Intelligent design holds that some features of the natural world cannot be explained by evolution. It's a controversial concept among scientists and teachers because it hasn't been proven through scientific experiment and because it shares similarities with creationism, the idea that earth was created by a higher being.
When questioned about her views on intelligent design last June, Bachmann said the federal government shouldn't meddle in a state's curriculum.
"I would prefer that students have the ability to learn all aspects of an issue," she told reporters in June. "And that's why I believe the federal government should not be involved in local education."
OLD THEME, NEW MESSENGER
As she did with intelligent design, Bachmann regularly frames her distrust of science as the extension of government overreach. It's an old theme among Republicans that emerged in the 1950s when psychology and sociology began to influence social welfare policies meant to resolve poverty and racism, explained University of Oregon political science professor Joseph Lowndes, whose recent research has focused on the tea party.
Scientific experts were no longer perceived as trustworthy people, he said. Rather they were developing policies meant to bully the little guy.
"The message was, 'these eggheads are trying to run your lives," Lowndes said. "It worked very conveniently for major corporations and for the very rich who do not want the state encroaching on their ability to do what they want."
The rise of evangelical voters has strengthened science skepticism, said Melissa Deckman, a professor at Washington College specializing in religion and politics.
"Many evangelicals, especially conservative evangelicals, often view the world as being against their religious views," she said. "Take evolution: Faith always trumps science."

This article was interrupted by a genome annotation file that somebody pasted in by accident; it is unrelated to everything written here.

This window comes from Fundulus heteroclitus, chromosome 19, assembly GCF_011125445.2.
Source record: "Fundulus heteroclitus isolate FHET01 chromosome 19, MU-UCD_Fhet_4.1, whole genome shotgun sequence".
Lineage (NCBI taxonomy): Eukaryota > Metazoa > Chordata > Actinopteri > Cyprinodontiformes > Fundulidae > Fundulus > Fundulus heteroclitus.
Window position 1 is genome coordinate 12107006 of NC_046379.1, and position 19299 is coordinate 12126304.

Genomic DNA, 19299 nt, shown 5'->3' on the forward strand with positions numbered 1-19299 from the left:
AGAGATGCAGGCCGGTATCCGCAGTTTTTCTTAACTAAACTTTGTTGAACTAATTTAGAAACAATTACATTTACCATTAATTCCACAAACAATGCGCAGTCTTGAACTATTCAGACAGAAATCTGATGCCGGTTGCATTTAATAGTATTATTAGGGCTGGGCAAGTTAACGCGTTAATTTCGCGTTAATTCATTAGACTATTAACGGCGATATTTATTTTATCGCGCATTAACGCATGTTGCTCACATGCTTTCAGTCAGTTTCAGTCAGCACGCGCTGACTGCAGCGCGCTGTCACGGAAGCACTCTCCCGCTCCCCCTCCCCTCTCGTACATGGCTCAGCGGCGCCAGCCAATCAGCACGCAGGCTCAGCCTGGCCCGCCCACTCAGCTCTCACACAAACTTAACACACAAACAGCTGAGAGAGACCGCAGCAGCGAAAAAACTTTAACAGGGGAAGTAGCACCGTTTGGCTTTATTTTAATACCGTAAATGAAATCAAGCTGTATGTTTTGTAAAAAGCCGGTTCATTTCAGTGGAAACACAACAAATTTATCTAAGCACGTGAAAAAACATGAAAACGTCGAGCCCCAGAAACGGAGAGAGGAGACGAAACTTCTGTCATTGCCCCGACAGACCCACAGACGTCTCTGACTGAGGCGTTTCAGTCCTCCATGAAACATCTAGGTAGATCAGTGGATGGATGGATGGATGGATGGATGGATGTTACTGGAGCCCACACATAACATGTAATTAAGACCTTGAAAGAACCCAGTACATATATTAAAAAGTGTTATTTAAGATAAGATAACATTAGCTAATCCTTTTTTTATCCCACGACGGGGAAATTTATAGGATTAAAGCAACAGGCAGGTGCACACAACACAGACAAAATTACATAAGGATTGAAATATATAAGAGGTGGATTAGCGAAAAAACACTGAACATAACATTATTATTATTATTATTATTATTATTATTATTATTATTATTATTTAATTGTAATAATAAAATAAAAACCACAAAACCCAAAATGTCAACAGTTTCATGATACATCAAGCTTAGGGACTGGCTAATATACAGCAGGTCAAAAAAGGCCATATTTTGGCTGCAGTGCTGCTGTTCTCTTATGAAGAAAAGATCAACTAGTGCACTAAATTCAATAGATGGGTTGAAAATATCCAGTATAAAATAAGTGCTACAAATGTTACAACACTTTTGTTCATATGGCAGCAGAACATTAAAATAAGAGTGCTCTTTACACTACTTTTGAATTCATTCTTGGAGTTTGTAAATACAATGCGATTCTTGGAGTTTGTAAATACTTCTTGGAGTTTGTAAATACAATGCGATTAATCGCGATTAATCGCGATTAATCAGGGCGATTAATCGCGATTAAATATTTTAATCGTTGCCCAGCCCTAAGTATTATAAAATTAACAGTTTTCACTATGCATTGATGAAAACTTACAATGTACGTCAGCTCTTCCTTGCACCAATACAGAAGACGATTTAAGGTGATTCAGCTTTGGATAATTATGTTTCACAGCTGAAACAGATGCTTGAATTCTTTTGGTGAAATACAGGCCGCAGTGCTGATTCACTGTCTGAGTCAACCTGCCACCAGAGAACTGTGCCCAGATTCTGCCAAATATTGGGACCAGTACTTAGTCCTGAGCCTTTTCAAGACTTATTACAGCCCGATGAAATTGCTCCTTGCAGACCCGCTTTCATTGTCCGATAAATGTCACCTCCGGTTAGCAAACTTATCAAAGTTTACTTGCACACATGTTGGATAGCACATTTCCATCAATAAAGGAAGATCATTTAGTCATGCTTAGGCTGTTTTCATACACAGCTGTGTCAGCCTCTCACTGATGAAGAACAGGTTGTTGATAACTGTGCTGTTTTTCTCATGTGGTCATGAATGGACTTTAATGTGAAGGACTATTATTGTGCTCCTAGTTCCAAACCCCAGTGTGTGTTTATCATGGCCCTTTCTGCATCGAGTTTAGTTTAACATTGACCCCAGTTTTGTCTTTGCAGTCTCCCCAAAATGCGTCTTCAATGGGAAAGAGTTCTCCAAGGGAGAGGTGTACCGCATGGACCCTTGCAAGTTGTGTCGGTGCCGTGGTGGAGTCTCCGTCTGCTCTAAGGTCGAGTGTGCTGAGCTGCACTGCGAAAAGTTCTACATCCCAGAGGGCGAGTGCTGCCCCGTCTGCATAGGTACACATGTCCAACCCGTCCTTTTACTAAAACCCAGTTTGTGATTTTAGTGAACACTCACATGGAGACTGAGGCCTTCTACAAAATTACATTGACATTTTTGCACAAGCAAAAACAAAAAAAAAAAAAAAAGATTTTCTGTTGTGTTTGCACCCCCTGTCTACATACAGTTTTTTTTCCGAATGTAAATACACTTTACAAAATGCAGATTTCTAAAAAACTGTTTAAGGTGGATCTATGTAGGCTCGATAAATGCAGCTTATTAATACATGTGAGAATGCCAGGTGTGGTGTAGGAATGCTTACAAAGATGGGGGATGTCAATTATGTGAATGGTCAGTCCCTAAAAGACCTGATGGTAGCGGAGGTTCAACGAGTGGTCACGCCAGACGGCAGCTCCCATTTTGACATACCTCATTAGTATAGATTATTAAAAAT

The tea party movement - precisely the people Bachmann is busy wooing - is a combination of free-market capitalists and conservative Christians. And at a time when jobs are scarce and the economy is struggling, the idea that scientific discovery leads to stricter government regulation is especially resonant among such voters.
"You end up with this perfect, coherent ideology where science itself can be easily abandoned," Lowndes said.
The question is whether Bachmann's far-right views on science could work for her in the general election. In fact, political observers say the issues are unlikely to come up from either side.
Talking about a plan to slow climate change, for instance, is not going to help President Barack Obama attract undecided voters worried about the economy. And the Republican candidate, be it Bachmann or any of the other science skeptics that make up the GOP field, is likely to tone down the rhetoric in an attempt to appeal to a broader audience.
Still, the GOP candidate won't have to say much to effectively communicate his or her views on science in the general election, said Lowndes.
"All you have to say is, 'the evidence is not all in,'" he said. "Then you look like a reasonable, skeptical policy maker.'"